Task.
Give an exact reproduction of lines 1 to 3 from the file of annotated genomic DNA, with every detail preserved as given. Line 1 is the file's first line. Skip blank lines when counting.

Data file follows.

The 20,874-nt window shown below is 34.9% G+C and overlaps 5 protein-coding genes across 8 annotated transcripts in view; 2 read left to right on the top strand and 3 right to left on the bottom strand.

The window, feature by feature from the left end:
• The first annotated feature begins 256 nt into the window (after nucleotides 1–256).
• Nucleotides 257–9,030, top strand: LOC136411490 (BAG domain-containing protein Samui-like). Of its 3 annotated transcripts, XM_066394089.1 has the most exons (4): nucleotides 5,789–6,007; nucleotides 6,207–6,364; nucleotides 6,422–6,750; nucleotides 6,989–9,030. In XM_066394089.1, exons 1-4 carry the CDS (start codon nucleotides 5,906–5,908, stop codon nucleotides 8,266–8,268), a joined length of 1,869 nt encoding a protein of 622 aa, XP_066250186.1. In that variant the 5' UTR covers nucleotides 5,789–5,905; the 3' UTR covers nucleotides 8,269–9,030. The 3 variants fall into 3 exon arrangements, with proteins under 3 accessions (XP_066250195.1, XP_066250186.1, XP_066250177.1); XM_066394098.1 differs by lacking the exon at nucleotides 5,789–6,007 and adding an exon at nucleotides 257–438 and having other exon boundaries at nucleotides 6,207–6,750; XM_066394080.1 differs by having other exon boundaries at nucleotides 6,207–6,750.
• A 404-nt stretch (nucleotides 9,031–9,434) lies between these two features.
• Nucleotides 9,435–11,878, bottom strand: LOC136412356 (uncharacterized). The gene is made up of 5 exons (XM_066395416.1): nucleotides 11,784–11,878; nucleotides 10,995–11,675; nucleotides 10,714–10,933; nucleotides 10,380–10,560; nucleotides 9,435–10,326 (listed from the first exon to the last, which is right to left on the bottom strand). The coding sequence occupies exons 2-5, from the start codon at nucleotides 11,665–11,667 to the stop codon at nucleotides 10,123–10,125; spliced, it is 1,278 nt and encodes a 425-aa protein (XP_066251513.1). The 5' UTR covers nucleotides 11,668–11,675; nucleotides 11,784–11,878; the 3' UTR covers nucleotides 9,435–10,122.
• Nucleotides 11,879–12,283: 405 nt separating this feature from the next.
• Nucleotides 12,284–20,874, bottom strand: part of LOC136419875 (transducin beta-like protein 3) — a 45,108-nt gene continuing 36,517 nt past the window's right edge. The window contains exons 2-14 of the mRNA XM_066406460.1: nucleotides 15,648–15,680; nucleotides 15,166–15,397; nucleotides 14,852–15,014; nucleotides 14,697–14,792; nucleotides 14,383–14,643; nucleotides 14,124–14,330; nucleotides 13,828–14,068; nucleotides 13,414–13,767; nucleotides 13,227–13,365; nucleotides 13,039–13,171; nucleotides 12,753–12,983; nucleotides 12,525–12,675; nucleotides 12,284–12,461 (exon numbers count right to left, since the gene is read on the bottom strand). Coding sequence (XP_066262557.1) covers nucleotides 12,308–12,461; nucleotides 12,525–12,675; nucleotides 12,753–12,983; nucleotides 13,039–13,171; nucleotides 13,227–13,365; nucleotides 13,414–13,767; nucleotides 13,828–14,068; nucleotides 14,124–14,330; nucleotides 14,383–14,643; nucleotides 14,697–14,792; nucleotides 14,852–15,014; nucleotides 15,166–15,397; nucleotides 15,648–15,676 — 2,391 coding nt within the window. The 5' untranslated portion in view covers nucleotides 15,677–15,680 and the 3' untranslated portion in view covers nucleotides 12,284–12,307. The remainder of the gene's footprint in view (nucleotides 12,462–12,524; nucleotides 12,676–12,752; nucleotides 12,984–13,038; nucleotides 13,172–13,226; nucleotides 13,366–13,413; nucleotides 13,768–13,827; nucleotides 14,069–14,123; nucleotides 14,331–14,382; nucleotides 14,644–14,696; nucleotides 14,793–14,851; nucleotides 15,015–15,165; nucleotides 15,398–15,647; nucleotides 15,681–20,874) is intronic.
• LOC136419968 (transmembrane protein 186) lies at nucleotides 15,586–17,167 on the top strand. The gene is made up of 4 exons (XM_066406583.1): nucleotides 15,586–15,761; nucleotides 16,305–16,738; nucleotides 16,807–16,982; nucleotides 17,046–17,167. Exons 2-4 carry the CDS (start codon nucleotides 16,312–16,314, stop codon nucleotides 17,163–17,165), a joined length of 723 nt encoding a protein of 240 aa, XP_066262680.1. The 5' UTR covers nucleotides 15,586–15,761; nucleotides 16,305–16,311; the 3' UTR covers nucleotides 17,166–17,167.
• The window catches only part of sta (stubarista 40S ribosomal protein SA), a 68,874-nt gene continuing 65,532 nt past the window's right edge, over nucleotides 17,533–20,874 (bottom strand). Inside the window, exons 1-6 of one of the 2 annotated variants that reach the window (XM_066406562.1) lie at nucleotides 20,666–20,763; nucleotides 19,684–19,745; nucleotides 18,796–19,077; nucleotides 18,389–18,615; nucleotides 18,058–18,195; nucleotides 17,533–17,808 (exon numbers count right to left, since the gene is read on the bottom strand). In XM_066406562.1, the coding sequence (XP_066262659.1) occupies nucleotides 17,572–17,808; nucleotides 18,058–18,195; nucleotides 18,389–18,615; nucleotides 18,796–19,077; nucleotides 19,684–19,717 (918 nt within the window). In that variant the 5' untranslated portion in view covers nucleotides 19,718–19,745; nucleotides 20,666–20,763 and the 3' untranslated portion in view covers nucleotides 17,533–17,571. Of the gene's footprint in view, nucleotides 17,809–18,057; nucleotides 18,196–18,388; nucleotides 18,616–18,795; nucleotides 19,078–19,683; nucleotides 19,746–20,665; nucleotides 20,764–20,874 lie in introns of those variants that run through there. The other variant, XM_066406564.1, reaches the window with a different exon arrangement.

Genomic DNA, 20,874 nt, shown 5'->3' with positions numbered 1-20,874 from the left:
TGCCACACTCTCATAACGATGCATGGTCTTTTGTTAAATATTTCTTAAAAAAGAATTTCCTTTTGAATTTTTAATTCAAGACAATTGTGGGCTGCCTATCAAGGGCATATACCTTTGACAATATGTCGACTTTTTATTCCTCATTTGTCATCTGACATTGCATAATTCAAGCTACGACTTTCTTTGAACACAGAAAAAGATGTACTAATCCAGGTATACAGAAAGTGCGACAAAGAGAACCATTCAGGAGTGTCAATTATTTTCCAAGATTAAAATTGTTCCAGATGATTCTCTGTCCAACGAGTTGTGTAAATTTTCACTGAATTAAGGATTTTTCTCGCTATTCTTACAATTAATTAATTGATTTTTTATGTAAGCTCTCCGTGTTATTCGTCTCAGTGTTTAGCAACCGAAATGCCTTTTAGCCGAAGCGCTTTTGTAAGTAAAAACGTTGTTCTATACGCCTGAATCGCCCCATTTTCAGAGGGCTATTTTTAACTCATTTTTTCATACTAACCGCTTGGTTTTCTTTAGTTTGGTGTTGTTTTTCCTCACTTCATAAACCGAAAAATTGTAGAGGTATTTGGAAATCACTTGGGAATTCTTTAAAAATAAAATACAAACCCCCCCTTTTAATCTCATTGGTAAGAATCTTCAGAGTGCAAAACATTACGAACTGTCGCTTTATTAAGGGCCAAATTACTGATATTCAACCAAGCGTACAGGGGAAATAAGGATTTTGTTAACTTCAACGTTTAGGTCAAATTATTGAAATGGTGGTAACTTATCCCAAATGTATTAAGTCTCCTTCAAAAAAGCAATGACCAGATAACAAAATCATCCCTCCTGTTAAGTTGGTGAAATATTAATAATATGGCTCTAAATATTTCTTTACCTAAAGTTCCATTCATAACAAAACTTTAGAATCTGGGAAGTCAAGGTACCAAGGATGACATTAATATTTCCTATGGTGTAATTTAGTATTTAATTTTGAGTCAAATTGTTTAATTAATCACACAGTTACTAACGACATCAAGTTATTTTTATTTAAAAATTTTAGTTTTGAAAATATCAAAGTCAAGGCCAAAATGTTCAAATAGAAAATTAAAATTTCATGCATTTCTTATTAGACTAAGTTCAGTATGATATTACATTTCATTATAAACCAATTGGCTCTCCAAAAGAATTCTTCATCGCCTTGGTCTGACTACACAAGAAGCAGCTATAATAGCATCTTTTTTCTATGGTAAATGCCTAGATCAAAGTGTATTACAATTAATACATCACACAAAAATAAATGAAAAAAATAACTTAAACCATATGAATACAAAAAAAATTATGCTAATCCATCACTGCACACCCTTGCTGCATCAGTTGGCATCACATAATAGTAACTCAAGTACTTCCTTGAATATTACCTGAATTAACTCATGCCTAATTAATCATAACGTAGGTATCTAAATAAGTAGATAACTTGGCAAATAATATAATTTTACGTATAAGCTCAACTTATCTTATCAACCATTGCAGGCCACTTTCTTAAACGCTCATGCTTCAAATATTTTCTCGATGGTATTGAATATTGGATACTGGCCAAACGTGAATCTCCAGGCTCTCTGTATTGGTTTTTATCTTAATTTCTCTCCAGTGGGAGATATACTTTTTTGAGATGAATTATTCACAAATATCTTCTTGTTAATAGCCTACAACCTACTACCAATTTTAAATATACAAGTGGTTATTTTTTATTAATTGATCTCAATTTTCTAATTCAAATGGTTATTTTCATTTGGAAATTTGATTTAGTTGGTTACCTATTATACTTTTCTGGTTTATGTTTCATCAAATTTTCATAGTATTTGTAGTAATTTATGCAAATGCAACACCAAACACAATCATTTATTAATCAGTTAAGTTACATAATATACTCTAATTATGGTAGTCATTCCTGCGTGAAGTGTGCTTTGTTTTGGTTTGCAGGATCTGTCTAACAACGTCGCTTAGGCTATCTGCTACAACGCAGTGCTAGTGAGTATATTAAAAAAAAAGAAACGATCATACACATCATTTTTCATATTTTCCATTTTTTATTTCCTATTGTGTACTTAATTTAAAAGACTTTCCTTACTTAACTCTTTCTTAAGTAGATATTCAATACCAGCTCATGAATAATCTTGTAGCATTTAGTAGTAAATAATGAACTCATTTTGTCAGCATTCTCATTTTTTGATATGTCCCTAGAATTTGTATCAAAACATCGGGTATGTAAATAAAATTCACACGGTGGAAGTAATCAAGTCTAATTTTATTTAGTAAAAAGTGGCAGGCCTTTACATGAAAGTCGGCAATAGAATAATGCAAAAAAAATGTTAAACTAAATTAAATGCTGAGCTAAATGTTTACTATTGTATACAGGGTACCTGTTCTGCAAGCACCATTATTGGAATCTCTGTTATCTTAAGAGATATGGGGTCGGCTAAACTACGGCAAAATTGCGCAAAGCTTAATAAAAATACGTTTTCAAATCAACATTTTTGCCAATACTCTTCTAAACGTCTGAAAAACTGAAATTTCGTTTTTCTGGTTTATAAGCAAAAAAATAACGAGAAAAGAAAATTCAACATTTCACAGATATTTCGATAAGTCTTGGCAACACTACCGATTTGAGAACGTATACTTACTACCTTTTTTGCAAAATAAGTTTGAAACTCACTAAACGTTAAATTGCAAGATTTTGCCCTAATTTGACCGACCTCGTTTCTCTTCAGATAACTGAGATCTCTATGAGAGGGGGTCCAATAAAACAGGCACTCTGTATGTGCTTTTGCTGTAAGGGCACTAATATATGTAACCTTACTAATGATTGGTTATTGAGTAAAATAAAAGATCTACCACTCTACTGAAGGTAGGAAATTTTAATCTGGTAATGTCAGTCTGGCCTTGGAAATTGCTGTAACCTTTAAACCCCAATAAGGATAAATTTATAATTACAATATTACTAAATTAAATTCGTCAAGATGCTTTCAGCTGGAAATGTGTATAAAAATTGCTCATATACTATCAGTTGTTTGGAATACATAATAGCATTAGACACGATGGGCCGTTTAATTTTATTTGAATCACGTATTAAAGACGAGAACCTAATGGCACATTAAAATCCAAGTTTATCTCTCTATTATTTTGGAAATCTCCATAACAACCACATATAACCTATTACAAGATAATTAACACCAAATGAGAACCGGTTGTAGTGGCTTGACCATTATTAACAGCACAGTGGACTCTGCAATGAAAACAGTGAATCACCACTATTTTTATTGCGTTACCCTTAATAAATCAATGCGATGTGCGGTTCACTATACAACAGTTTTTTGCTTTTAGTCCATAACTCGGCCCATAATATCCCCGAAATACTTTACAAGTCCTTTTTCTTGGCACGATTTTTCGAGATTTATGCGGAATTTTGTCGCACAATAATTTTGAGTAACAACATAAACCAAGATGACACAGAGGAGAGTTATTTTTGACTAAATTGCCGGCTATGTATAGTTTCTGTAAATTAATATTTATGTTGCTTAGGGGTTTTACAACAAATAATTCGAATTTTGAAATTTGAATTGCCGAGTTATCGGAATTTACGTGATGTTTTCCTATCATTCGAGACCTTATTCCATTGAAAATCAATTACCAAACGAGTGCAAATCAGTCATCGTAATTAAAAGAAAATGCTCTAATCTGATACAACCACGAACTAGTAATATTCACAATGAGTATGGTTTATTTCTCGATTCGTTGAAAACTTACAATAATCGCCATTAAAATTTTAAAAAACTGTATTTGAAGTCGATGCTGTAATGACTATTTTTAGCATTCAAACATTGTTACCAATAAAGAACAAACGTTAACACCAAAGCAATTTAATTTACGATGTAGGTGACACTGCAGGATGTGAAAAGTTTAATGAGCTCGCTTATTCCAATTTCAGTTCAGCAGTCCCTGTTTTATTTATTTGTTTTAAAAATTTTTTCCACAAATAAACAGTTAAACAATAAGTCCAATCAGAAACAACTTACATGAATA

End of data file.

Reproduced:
The 20,874-nt window shown below is 34.9% G+C and overlaps 5 protein-coding genes across 8 annotated transcripts in view; 2 read left to right on the top strand and 3 right to left on the bottom strand.

The window, feature by feature from the left end:
• The first annotated feature begins 256 nt into the window (after nucleotides 1–256).